Who was King Seti I? King Seti I was a pharaoh of Egypt during the nineteenth dynasty. He was the son of King Ramses I and Queen Sitre and the father of King Ramses II, also known as King Ramses the Great. The exact date of King Seti’s I reign is unclear, but 1294 BC to 1279 BC, and 1290 BC to 1279 BC seem to be the two most widely accepted by scholars. His name means “Of Set”, which indicates that he may have been consecrated to the god, Set. King Seti I reigned for 11 to 15 years and was known for his various battles and the opening of a new rock quarry at Aswan in order to build more grand monuments and obelisks. He is also viewed as the pharaoh who restored order to Egypt after
Akhenaten’s disastrous reign. Akhenaten was the pharaoh who banned polytheism in Egypt and forced the Egyptians to only worship the sun god, Amun Ra and persecuted those who didn’t. King Seti’s I accomplishments seem to have been greatly overshadowed by his son, King Ramses II. As for King Seti’s I historical connection to Imhotep and Anck Sun Amun; there is none whatsoever.

                Who was Anck Sun Amun? Anck Sun Amun, also commonly referred to as Ankhesenamen, was one of six daughters of King Akhenaten and Queen Nefertiti. She was born in year four of Akhenaten’s reign and her three younger sisters were all born by year twelve. During her early life, she lived through the transition of polytheism to monotheism that her father was enforcing and was tearing Egypt apart. She is believed to have married her father and had a daughter by the name of Ankhesenpaaten Tasherit by the time she was twelve. After her father died, she was wed to Smenkhkare for a very brief period. Later she married the famous King Tutankhamen, also commonly referred to as King Tut. They only ever had two stillborn daughters. After Tut’s death, it is believed that Ankhesenamen wrote a letter to the Hittite king asking him for one of his sons to marry, because she had no successors and was afraid. Although this is merely a rumour and has yet to be proven, it may connect with her husband’s death, because the Grand Vizier, Ay was pressuring Ankhesenamen to marry him in order for him to take the throne, which could be the reason why Ankhesenamen may have written the letter and also leads one to believe that Ay may have had a hand in King Tutankhamen’s death. Of course, this is all just speculation. As for Ankhesenamen’s historical connection to Imhotep and King Seti I; there is none whatsoever (once again).

Historical Events
                In The Mummy, the entire movie is based on the tragedy of Imhotep and Anck Sun Amun’s love affair behind King Seti’s I back and the brutal death of all three of the characters. Did any of these events actually happen? The answer to this question is no. Unlike other aspects of the film where there is a little of both history and fantasy, this particular section is completely fictitious with no historical accuracy whatsoever.

                In the beginning of the movie, all three characters are introduced and the love affair between Imhotep and Anck Sun Amun is revealed. King Seti I finds out about the affair and is infuriated. Before he has the chance to serve due punishment, Anck Sun Amun and Imhotep stab the pharaoh to death. Imhotep flees, the pharaoh’s bodyguards chase after him and Anck Sun Amun commits suicide by stabbing herself. Imhotep flees in the middle of the night with the black Book of the Dead to resurrect Anck Sun Amun in Hamunaptra, the city of the dead. Her organs are placed in five canopic jars and Imhotep begins the resurrection. The pharaoh’s bodyguards find him before the ritual can be completed and Imhotep’s priests are all condemned to be mummified alive. As for Imhotep himself, he has his tongue cut off and is thrown into a sarcophagus with a bucket of scarab beetles that eat his innards while he’s still alive. Although this makes for an entertaining Hollywood story, none of this ever happened. Ever.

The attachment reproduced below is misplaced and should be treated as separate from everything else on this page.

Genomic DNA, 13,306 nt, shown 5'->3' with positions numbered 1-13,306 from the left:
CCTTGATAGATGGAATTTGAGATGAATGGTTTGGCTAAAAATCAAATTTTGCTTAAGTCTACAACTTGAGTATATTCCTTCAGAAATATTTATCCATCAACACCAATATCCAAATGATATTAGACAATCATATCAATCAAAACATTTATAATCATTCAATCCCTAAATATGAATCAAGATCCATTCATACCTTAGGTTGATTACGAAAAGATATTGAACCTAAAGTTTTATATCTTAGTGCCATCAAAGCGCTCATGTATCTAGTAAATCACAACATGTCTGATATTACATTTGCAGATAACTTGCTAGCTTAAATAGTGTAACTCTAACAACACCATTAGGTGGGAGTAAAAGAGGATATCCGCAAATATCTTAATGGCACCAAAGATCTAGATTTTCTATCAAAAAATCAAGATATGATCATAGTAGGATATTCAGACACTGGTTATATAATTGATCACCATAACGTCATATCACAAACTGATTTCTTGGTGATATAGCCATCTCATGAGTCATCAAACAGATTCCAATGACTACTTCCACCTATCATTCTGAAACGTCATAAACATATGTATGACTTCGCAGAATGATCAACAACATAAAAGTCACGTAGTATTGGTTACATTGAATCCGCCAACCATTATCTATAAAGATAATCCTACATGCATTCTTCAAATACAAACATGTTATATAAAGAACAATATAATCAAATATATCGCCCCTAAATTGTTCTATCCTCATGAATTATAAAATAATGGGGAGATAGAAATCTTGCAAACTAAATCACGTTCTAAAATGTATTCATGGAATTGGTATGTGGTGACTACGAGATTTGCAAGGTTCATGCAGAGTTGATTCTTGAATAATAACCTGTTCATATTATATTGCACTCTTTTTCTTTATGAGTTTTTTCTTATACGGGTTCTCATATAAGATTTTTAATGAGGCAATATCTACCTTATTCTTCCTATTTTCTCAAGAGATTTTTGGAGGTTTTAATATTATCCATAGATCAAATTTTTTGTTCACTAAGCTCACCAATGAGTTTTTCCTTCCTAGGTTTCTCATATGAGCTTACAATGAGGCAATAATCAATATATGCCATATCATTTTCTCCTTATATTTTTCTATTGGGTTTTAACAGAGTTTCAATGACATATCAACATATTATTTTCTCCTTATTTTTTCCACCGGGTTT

In truth, Imhotep lived a very peaceful, prosperous life and died of natural causes. Not only did he not die a shameful death, he was actually honoured by King Djoser and was considered a god of medicine in other cultures hundreds of years after his death. Imhotep never went against his king and lived a dutiful and pleasant life. The floor to ceiling tablet in his tomb describing all of his magnificent achievements proves this, along with various accounts of him and his medical texts. Imhotep also had a wife and children, and no love affair between him and any woman, let alone Ankhesenamen, who lived two hundred years after him was ever recorded. As for the real Ankhesenamen, she was never the mistress of King Seti I, her father being the pharaoh who ruled before him. It is unknown how she died, because her body has never been found, but it seems unlikely that she would commit suicide by stabbing herself. This is due to the fact that Egyptians believed you needed your body intact to pass into the afterlife. Also, suicide would bar you from the afterlife, unless you did it for a noble reason, such as following your master into the afterlife to serve him. Even then, they would never harm or maim their body. The most common forms of suicide would have been poison or a snake bite. If you were bitten by a snake, it was believed that the gods embodied the animal and chose you so you would pass on to the afterlife. Even if Ankhesenamen had committed suicide, she would never have stabbed herself to death. King Seti’s I death is not completely certain, but there are no signs of violence on his mummy. Although his head was found severed from his body, it is more than likely that this occurred after his death by tomb robbers. Most historians believe that King Seti I died of an illness that had affected him for years, possibly related to his heart. He was not stabbed to death by anyone, least of all by Imhotep and Ankhesenamen.